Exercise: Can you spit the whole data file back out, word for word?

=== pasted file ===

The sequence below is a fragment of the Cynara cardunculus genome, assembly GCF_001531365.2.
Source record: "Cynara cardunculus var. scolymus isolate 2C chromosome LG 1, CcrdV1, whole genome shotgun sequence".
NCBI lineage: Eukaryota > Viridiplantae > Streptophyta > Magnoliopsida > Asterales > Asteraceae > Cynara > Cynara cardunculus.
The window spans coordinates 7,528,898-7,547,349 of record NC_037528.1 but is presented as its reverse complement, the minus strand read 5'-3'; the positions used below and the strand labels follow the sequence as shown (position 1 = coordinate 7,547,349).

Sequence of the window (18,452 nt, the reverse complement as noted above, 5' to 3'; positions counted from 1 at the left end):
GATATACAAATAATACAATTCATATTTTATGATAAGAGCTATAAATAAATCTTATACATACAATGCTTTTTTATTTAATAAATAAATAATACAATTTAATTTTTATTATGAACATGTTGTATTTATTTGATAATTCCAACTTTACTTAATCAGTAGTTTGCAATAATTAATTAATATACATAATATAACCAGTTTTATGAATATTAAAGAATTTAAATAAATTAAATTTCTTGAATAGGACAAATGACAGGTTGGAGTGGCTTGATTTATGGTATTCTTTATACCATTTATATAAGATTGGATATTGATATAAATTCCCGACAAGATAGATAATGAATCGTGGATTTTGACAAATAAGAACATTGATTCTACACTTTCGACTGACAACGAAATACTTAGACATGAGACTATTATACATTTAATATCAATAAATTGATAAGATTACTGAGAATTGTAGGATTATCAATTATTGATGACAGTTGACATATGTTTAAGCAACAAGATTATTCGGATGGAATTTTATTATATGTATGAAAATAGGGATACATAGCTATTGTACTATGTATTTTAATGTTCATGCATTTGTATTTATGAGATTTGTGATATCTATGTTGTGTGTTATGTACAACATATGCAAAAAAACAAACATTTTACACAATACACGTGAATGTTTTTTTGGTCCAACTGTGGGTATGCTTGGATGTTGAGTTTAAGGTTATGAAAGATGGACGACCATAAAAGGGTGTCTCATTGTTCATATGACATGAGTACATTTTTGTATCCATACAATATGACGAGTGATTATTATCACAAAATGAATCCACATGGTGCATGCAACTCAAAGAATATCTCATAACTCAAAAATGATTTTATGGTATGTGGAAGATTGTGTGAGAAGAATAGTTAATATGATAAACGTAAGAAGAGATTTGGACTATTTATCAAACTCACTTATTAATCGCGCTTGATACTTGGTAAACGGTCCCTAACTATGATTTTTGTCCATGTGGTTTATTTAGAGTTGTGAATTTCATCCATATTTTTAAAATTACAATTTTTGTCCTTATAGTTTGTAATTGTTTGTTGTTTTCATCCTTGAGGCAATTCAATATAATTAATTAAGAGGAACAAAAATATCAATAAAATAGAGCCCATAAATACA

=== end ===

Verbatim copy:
The sequence below is a fragment of the Cynara cardunculus genome, assembly GCF_001531365.2.
Source record: "Cynara cardunculus var. scolymus isolate 2C chromosome LG 1, CcrdV1, whole genome shotgun sequence".
NCBI lineage: Eukaryota > Viridiplantae > Streptophyta > Magnoliopsida > Asterales > Asteraceae > Cynara > Cynara cardunculus.
The window spans coordinates 7,528,898-7,547,349 of record NC_037528.1 but is presented as its reverse complement, the minus strand read 5'-3'; the positions used below and the strand labels follow the sequence as shown (position 1 = coordinate 7,547,349).

Sequence of the window (18,452 nt, the reverse complement as noted above, 5' to 3'; positions counted from 1 at the left end):
GATATACAAATAATACAATTCATATTTTATGATAAGAGCTATAAATAAATCTTATACATACAATGCTTTTTTATTTAATAAATAAATAATACAATTTAATTTTTATTATGAACATGTTGTATTTATTTGATAATTCCAACTTTACTTAATCAGTAGTTTGCAATAATTAATTAATATACATAATATAACCAGTTTTATGAATATTAAAGAATTTAAATAAATTAAATTTCTTGAATAGGACAAATGACAGGTTGGAGTGGCTTGATTTATGGTATTCTTTATACCATTTATATAAGATTGGATATTGATATAAATTCCCGACAAGATAGATAATGAATCGTGGATTTTGACAAATAAGAACATTGATTCTACACTTTCGACTGACAACGAAATACTTAGACATGAGACTATTATACATTTAATATCAATAAATTGATAAGATTACTGAGAATTGTAGGATTATCAATTATTGATGACAGTTGACATATGTTTAAGCAACAAGATTATTCGGATGGAATTTTATTATATGTATGAAAATAGGGATACATAGCTATTGTACTATGTATTTTAATGTTCATGCATTTGTATTTATGAGATTTGTGATATCTATGTTGTGTGTTATGTACAACATATGCAAAAAAACAAACATTTTACACAATACACGTGAATGTTTTTTTGGTCCAACTGTGGGTATGCTTGGATGTTGAGTTTAAGGTTATGAAAGATGGACGACCATAAAAGGGTGTCTCATTGTTCATATGACATGAGTACATTTTTGTATCCATACAATATGACGAGTGATTATTATCACAAAATGAATCCACATGGTGCATGCAACTCAAAGAATATCTCATAACTCAAAAATGATTTTATGGTATGTGGAAGATTGTGTGAGAAGAATAGTTAATATGATAAACGTAAGAAGAGATTTGGACTATTTATCAAACTCACTTATTAATCGCGCTTGATACTTGGTAAACGGTCCCTAACTATGATTTTTGTCCATGTGGTTTATTTAGAGTTGTGAATTTCATCCATATTTTTAAAATTACAATTTTTGTCCTTATAGTTTGTAATTGTTTGTTGTTTTCATCCTTGAGGCAATTCAATATAATTAATTAAGAGGAACAAAAATATCAATAAAATAGAGCCCATAAATACA